Wood Business

Leveraging the workforce: producers join forces in new educational program

June 5, 2019  By  Ellen Cools

From left to right: Rob Jarvis, director, talent management, Canfor; David Gillespie, plant manager, Tolko; Christina Burke, director, learning and development, Interfor; Augusto Flores, sawmill supervisor, Interfor; Brian Balkwill, vice-president of Canadian Forest Wood Products, West Fraser; Laurie Therrien, manager, corporate training and industry services, BCIT; and Wayne Hand, dean, School of Construction and the Environment, BCIT. Photo courtesy BCIT.

As anyone in the forest sector can tell you, the industry is facing a labour shortage. But four competing forest product companies in British Columbia have joined forces to address this challenge head-on by developing a new educational program, in collaboration with the British Columbia Institute of Technology (BCIT), focused on industrial wood processing.

Those four companies are Interfor, Canfor, Tolko and West Fraser. In 2016, senior representatives from each company met with BCIT to discuss the possibility of creating a new lumber manufacturing program. Two years later, a pilot cohort consisting of employees from each of the four companies started the program, now known as the Associate Certificate in Industrial Wood Processing.

In the mid-2000s, BCIT provided an intensive, two-year diploma program for the lumber manufacturing sector, says Laurie Therrien, BCIT’s manager of corporate training and industry services, who facilitated the initial meeting with industry members in 2016. But the diploma program ended in 2009 because there wasn’t enough interest. It was targeted specifically at students interested in entering the lumber manufacturing sector. In contrast, the new associate certificate is only one year, involving five courses, and targets new and existing sawmill employees in Canada and the U.S. And because it’s online, with only a two-day orientation at BCIT in Burnaby, the employees can stay in their communities and continue to work at the mill while they go to school.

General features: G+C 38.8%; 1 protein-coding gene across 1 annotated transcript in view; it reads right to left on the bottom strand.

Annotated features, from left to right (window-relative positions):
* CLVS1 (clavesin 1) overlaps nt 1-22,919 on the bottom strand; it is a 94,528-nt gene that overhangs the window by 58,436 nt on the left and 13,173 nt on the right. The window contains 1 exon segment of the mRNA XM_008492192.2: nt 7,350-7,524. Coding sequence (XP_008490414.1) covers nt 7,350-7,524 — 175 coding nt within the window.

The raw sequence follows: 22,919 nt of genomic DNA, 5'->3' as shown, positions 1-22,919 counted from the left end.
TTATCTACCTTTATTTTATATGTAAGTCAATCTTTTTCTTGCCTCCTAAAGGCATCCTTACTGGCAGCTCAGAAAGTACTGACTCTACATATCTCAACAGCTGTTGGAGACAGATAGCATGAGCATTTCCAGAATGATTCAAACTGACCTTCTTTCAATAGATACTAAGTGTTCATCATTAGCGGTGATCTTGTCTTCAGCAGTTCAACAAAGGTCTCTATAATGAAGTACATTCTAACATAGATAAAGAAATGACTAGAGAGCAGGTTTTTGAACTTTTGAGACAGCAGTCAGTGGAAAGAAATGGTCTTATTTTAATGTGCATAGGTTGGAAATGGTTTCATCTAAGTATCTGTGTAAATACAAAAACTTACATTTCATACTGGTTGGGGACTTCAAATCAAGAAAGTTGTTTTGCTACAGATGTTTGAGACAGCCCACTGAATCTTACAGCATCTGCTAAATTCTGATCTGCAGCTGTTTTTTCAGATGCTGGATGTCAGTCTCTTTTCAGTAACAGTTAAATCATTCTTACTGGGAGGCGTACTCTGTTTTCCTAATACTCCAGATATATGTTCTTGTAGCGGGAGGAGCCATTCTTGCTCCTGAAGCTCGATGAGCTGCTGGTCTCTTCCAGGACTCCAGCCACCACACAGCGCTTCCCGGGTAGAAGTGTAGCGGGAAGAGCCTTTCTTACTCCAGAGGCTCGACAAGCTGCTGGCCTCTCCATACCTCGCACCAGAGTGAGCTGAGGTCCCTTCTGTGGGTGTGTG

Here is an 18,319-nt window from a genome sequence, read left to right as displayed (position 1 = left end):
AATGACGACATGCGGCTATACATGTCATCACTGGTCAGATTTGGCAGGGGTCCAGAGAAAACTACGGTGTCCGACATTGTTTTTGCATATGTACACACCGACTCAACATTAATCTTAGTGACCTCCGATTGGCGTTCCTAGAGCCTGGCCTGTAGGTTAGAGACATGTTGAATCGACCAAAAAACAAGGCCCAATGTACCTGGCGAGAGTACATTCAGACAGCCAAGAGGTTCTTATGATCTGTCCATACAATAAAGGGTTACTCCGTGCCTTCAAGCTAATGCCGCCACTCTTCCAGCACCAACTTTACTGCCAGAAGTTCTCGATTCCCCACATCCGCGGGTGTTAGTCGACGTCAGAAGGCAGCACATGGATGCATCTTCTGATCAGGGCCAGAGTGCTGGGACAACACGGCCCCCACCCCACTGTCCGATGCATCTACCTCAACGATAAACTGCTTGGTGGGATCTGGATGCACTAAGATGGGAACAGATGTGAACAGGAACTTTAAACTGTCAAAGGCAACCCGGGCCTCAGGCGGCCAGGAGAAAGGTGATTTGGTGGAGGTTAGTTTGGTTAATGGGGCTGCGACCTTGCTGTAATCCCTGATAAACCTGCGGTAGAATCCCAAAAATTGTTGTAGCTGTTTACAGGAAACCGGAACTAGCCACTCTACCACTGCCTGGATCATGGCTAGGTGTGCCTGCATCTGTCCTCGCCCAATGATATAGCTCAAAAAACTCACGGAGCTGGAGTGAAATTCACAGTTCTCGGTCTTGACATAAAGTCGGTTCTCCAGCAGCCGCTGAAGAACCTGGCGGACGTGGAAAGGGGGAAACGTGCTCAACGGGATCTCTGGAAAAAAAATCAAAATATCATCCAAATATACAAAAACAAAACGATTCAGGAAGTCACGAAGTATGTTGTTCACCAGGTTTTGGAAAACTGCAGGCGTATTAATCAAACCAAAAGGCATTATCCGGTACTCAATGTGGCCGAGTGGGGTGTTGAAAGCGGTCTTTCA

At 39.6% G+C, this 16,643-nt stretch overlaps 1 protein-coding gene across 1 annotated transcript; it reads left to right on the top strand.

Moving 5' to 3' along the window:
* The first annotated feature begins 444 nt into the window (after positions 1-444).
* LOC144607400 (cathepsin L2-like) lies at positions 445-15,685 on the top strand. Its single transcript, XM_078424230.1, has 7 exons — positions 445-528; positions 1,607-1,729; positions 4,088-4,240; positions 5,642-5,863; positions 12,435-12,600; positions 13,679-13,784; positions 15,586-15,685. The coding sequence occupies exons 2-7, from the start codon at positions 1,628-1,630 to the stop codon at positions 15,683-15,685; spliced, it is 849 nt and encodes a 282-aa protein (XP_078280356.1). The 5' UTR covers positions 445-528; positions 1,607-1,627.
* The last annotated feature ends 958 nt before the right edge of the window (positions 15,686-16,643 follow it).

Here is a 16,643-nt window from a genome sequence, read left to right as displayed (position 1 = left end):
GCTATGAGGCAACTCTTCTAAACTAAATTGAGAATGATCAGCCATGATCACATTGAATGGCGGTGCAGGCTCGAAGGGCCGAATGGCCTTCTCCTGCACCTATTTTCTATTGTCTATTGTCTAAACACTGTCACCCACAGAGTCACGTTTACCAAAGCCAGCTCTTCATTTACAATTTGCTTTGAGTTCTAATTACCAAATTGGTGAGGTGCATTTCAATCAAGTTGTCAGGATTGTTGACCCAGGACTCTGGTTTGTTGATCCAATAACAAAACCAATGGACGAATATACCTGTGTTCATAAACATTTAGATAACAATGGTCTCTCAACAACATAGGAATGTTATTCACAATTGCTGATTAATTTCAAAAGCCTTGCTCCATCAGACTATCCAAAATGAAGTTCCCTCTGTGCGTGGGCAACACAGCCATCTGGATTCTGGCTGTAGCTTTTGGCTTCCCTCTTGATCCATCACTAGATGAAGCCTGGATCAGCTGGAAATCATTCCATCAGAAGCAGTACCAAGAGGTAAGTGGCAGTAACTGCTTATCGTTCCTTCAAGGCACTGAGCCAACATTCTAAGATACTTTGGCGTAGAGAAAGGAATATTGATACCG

For Interfor, Canfor, Tolko and West Fraser, a critical component was improving employees’ overall skills and knowledge of sawmill manufacturing. Often, employees are very familiar with their particular part of the mill, but don’t have as much knowledge about other areas.


The program was initially created as a way to “grow our internal workforce, so we can train and develop our future mill managers internally for more seamless transitions down the road,” Christina Burke, Interfor’s director of learning and development, tells CFI.

At the initial planning meeting, Therrien created the Sector Advisory Group (SAG), a working committee that included representatives from the founding companies, which helped shape the curriculum and guide the program’s development.

“We circulated a fairly comprehensive survey to a broad range of companies within the forest sector, asking, ‘What are the most important topics to you? What do you want your employees or potential employees to know more about?’” Therrien explains. From there, BCIT created a proposal for the four partner companies, and industry then helped narrow down the course topics.

The program is also geared towards attracting younger workers. Often, recent high school or university graduates don’t look to sawmilling as a viable career option, and there are only a few schools companies turn to for recruiting, Burke says.